Capitol Hill is increasingly concerned about the lack of international laws governing cyber war.
In the last week, a bipartisan group of lawmakers sent the State Department a letter urging greater attention to the issue and one House leader introduced a bill that would require the department to produce a comprehensive cyberspace strategy.
The letter and bill could actually lead to action. The Senate’s recently-passed cybersecurity bill included a companion amendment to the House bill that would mandate a cyberspace strategy from the State Department.
The much-discussed hacks last year on Sony Pictures Entertainment, blamed on North Korea, forced Congress and the government to confront a number of tough questions: How do you classify different types of cyberattacks? How and when should the government respond?
The lack of a playbook in these scenarios quickly became a common topic on Capitol Hill.
The catastrophic intrusions at the Office of Personnel Management (OPM) this summer, which exposed over 20 million federal workers’ most sensitive information, only got more lawmakers talking about the issue.
It’s believed Chinese cyber spies were behind the OPM hit, thought to be the largest government data breach of all time.
Now, lawmakers are stepping up the pressure on the administration.
House HomelandSECURITY Committee Chairman Michael McCaul (R-Texas) last week introduced the International Cyber Policy Act. The bill would mandate a publicly-available State Department strategy on international cyberspace policy.
The measure mirrors a clause that Sens. Cory Gardner (R-Colo.) and Ben Cardin (D-Md.) were able to get into a major Senate cybersecurity bill, the so-called Cybersecurity InformationSHARING Act (CISA), which passed in October by a wide margin.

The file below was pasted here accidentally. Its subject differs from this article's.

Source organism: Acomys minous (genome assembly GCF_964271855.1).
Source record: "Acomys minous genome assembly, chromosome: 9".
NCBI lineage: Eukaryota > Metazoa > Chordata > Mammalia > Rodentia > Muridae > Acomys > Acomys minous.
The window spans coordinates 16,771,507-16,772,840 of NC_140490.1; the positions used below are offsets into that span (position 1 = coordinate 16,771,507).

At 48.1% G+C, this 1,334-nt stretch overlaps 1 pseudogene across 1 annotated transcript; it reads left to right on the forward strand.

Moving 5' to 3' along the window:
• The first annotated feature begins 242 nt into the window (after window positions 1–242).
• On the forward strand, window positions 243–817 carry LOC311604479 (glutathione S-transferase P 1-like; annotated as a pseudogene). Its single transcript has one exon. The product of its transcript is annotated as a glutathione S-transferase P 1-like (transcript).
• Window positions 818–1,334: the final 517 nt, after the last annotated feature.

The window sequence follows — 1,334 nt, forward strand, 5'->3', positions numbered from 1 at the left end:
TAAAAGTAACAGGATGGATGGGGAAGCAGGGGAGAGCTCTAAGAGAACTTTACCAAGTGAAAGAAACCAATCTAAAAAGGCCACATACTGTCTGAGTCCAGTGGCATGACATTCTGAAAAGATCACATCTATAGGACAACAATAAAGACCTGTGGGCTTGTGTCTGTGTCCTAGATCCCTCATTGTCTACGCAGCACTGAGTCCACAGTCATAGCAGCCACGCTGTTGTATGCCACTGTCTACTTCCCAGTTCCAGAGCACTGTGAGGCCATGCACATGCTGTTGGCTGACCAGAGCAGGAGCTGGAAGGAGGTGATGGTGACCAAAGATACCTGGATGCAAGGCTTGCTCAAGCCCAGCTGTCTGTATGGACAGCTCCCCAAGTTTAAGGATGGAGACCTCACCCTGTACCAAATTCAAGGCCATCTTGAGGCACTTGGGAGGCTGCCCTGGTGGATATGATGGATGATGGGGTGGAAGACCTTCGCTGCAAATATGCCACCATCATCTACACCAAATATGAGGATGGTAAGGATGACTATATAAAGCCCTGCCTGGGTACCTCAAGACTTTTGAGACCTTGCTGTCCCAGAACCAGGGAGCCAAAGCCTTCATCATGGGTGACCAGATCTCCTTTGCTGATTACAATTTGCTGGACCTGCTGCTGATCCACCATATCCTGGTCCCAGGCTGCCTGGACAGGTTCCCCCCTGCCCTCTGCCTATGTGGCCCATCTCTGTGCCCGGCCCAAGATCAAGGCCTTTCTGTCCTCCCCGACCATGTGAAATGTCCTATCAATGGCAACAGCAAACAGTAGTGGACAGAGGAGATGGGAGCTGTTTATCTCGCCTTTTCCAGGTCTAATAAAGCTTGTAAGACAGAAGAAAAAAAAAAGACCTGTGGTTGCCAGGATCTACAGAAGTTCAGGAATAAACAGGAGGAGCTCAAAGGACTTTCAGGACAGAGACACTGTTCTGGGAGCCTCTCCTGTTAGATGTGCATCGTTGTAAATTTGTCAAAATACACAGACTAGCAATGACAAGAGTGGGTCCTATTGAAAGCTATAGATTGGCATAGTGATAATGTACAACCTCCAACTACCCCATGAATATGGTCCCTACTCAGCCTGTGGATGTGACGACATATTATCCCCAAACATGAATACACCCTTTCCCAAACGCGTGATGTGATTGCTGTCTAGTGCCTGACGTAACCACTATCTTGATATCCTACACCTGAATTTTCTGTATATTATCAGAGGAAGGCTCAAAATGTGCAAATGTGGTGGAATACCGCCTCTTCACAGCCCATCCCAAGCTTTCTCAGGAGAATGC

CISA encourages businesses toSHARE more data on hacking threats with the government. It’s expected to head to President Obama’s desk after being conferenced with two companion House bills that passed in April.
Lawmakers further pressed the State Department on the same issue later last week, in a letter from the top-ranking members of the House Subcommittee on the National Security Agency (NSA) and Cybersecurity, Chairman Lynn Westmoreland (R-Ga.) and ranking member Jim Himes (D-Conn.).
“Nonproliferation agreements were negotiated to curtail the exponential growth of nuclear weaponry during the second half of the 20th Century. Now is the time for the international community to seriously respond again with a binding set of international rules for cyberwarfare: an E-Neva Convention,” said the letter, referencing the long-standing Geneva Convention treaties laying out the rules of war.
All the other Democratic members of the subcommittee — Reps. Patrick Murphy (Fla.), Mike Quigley (Ill.) and Jackie Speier (Calif.) — also signed the letter.
As the missive acknowledges, the White House has not been ignoring the issue.
Administration officials and President Obama himself have repeatedly spoken about the need to establish international cyberspace norms. The administration has also taken some tangible steps.
During a September state visit from Chinese President Xi Jinping, the White House announced an agreement to eliminate corporate hacking for commercial gain.
U.S. officials this summer also strongly pushed for a group of United Nations countries, including cyber adversaries China and Russia, to reaffirm that the UN Charter applies to cyberspace.
But lawmakers insist the administration has to move quickly.
“As we stand now, neither the U.S. nor the global community has clear guidance on how we should differentiate between these various threat levels and how we should appropriately and legally defend ourselves,” said Himes in a statement. “It’s time to create a binding set of international rules to provide that guidance.”